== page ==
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'Cable Guy' Sentenced for Descrambler Sales

April 18, 1998|TOM BECKER

A Tarzana man, who called himself "The Original Cable Guy," pleaded no contest Friday to selling cable TV descrambling devices, the so-called "black boxes."

Peter Mulder Johnston, 43, was sentenced to 250 hours of community service and ordered by Los Angeles Municipal Court Judge Ronnie MacLaren to pay $5,500 in fines and penalty assessments after Johnston entered his plea to one count of dealing in illegal descrambling devices.

Johnston was also placed on two years' probation, said Ted Goldstein, spokesman for City Atty. Jim Hahn.

Goldstein said it was the first case of its kind prosecuted by the city attorney's office.

The investigation started when two security managers for Time Warner Communications spotted Johnston's Internet advertisement for descrambling devices in which he called himself "The Original Cable Guy." The investigators then discovered that the post office box listed in the advertisement was being rented by Johnston.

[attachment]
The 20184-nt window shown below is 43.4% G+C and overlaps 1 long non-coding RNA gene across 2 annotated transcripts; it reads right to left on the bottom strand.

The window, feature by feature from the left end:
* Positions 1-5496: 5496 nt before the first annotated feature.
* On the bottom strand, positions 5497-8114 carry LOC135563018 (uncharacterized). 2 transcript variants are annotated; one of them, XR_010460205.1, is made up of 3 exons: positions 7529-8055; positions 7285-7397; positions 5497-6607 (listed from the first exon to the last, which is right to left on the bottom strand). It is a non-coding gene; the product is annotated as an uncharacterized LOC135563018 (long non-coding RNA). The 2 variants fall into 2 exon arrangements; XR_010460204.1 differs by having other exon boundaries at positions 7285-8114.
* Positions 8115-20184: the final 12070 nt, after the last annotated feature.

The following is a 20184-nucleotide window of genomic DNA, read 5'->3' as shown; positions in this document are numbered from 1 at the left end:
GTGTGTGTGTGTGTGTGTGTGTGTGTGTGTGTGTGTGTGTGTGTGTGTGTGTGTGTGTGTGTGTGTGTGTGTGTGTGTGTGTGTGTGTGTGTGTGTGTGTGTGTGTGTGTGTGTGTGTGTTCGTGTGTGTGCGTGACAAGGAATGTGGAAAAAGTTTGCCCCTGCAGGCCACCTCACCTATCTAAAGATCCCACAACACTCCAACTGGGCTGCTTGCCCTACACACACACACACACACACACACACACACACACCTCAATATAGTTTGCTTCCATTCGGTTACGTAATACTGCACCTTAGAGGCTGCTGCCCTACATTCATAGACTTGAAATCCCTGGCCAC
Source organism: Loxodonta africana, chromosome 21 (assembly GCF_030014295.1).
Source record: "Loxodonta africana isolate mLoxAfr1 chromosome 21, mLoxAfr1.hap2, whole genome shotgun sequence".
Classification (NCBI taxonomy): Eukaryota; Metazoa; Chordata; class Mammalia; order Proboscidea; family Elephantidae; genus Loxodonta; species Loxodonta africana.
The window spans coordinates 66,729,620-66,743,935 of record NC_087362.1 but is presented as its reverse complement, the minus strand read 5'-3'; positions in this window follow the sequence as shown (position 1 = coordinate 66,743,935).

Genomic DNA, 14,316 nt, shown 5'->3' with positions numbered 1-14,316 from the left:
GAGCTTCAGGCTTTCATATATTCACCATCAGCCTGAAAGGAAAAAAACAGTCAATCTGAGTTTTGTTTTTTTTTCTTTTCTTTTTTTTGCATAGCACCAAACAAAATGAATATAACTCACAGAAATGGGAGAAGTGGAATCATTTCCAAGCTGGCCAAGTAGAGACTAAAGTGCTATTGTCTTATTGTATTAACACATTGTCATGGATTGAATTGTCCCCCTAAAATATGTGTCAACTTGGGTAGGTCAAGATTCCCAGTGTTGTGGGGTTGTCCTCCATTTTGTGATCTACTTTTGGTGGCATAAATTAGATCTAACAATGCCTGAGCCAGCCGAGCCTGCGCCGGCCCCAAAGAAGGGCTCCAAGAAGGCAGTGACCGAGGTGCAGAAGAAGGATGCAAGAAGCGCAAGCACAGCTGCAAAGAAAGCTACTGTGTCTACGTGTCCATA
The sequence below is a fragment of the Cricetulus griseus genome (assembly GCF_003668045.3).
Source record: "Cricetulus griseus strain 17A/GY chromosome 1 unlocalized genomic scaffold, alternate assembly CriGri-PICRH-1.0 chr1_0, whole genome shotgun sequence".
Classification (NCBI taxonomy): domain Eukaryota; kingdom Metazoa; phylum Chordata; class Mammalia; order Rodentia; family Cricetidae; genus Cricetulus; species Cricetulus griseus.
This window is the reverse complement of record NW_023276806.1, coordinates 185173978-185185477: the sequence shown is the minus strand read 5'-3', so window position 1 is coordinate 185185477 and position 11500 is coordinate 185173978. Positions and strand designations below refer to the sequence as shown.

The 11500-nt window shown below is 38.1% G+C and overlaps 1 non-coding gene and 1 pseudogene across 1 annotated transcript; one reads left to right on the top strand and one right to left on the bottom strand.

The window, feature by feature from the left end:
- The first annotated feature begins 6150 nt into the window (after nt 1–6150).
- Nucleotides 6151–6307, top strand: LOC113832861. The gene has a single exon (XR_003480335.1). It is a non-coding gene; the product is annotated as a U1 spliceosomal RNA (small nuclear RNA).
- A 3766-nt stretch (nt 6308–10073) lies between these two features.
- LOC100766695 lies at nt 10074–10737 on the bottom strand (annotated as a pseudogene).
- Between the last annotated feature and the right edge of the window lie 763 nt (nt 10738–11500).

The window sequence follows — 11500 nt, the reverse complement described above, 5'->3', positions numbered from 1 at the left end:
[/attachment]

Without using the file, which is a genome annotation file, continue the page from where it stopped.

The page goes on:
The security managers informed the Los Angeles Police Department, which obtained a search warrant for Johnston's residence. The officers seized 309 devices, along with other electronic components and mailing paraphernalia, according to Hahn's office.

Johnston arrived at his residence during the search and was taken into custody and later charged, the city attorney's office said.

During the investigation, officers tested the devices and discovered they did not work on any system, according to Deputy City Atty. Don Kass, who handled the case.

Attempts to reach Johnston Friday were unsuccessful.

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